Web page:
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Digital Marketing News & Best Practices - Adlucent Search Pros(e)

What is Cause Marketing, and How Can it Take Your Business to the Next Level?

Posted by Abby Kaplan on June 29, 2020

Whether you market CRM software or refrigerators, customers and prospects care about more than just your products and services. They also care about the integrity of your business and that you don't merely focus on profits, but also on benefitting society as a whole. Today's consumers want to know that they can trust and stand behind your business.

Consumers want to know not only what you sell but also who you are. An increasing number of marketers are focusing on ways to demonstrate their business's social responsibility, and one of the most compelling strategies is the well-thought-out use of "cause marketing."

WHAT IS CAUSE MARKETING?

Cause marketing allows a business to promote a social cause to showcase social responsibility (and humanity) to customers. Companies provide customers with additional value by supporting causes important to the consumer and the brand, fostering brand loyalty, and a sense of purpose beyond consumerism:

"Cause marketing, also called cause-related marketing, refers to two related but slightly different forms of marketing. The first involves a collaborative effort between a for-profit brand and a non-profit organization for mutual benefit. The term can also be used in a more general sense to refer to marketing programs by for-profit brands based around a social or charitable cause." - Brandwatch

THE RIGHT MESSAGE AT THE RIGHT TIME

Countless businesses have successfully leveraged cause marketing to boost sales by showing customers that they care about social good. Their success comes from focusing their message in ways that are both compelling and relevant to the social issues consumers care about and that the brands support. Authenticity is of vital importance.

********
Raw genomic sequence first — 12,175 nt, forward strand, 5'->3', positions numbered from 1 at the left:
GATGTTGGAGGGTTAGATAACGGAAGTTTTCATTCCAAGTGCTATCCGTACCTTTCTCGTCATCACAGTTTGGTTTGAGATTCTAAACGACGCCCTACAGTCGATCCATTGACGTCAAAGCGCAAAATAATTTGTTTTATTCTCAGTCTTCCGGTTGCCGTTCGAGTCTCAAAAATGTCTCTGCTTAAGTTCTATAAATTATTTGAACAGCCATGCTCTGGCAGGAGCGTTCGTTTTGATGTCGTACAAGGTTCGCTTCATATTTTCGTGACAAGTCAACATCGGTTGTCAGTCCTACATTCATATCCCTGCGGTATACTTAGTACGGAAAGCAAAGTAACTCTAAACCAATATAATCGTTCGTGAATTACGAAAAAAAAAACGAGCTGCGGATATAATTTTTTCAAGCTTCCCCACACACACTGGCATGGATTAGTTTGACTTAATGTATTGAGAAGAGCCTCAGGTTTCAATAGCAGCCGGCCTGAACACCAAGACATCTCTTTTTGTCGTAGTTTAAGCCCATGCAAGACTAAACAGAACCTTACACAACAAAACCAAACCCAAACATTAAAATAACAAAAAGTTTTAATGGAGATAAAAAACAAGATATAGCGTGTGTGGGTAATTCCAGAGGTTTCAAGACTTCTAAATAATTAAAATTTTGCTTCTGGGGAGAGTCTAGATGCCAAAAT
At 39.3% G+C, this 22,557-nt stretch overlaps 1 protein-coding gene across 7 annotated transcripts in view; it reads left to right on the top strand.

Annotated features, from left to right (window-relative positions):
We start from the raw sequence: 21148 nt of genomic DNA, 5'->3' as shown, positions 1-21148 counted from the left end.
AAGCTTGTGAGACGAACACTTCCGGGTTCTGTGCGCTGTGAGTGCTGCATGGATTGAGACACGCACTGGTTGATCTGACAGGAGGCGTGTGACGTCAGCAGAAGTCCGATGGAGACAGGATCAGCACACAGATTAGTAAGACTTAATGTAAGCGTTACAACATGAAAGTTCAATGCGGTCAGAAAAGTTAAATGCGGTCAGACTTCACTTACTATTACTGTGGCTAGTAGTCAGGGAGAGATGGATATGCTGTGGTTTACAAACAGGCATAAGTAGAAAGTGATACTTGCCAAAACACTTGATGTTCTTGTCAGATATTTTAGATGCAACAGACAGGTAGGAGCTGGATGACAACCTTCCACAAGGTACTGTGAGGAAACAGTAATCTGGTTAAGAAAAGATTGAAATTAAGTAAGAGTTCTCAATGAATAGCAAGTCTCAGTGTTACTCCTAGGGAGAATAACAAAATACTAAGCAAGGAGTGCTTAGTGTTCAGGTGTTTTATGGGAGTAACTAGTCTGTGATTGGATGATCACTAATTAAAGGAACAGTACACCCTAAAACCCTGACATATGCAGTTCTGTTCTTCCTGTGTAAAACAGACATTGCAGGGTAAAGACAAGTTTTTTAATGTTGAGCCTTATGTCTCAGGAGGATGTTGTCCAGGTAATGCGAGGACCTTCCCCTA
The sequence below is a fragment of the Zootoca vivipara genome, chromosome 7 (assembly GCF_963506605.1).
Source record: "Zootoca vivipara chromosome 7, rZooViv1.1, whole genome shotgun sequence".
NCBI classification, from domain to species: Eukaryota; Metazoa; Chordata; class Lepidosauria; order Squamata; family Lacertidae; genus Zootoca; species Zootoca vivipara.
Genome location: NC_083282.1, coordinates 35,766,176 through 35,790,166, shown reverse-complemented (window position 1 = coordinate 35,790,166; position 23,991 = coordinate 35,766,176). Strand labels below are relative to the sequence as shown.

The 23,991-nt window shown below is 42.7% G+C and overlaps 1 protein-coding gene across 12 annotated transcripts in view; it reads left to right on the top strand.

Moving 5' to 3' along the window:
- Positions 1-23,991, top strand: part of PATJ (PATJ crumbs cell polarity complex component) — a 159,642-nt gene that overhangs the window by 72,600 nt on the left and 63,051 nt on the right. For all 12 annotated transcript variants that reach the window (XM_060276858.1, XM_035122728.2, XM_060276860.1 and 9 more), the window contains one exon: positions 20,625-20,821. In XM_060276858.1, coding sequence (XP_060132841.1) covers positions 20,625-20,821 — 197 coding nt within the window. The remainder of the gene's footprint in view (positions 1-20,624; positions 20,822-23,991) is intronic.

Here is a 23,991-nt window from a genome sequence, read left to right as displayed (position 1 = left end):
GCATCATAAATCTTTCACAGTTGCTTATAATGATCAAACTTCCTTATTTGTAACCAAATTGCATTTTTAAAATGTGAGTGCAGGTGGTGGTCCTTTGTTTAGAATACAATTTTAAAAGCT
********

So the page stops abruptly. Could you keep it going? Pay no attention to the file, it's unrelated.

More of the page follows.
Most recently, public opinion has been focused on issues related to systemic racism in policing and the criminal justice system. According to a recent Monmouth University poll, more than 75% of Americans now call racism "a big problem," reflecting an increase of almost 30 points from 5 years ago, as more people are paying attention to the issue. Forward-leaning marketers from companies from Lego to Disney have taken the opportunity to use their platforms to amplify the message, showcasing their support for the Black community, criminal justice reform, and organizations like Black Lives Matter.

This past week, after results from the Anti-Defamation League's 2019 survey of Americans showed that over 55 percent of Facebook users experienced hate and harassment on Facebook, the #StopHateforProfit campaign began. The initiative calls for global corporations to stand in solidarity against hate-fueled content on the platform by pausing advertising on Facebook during July 2020. 

As brands like The North Face, REI, Upwork, and Patagonia pledge participation, in every case, each company must decide how they'll engage in actions and messaging around causes, movements, or social justice conversations from a place of ethical considerations.

In every movement, brands should evaluate ethical and brand perception when deciding ho to show up. We recommend considering: does the movement align with the core values of your company? Does your team believe it has a moral role to play or an ethical obligation to participate? Once you have answered these questions, then consider your action and communication plans from a place of authenticity.

BY THE NUMBERS: WHY CAUSE MARKETING MATTERS FOR YOUR BUSINESS

The experience of countless businesses shows cause marketing can help companies to achieve many of their principal marketing objectives, such as increasing brand awareness, customer engagement, and sales, while also following their ethical values. In fact, for many companies that effectively embrace cause marketing, it can be a game-changer for their business. 

Consider, for example, these cause marketing metrics from a host of recent marketing studies: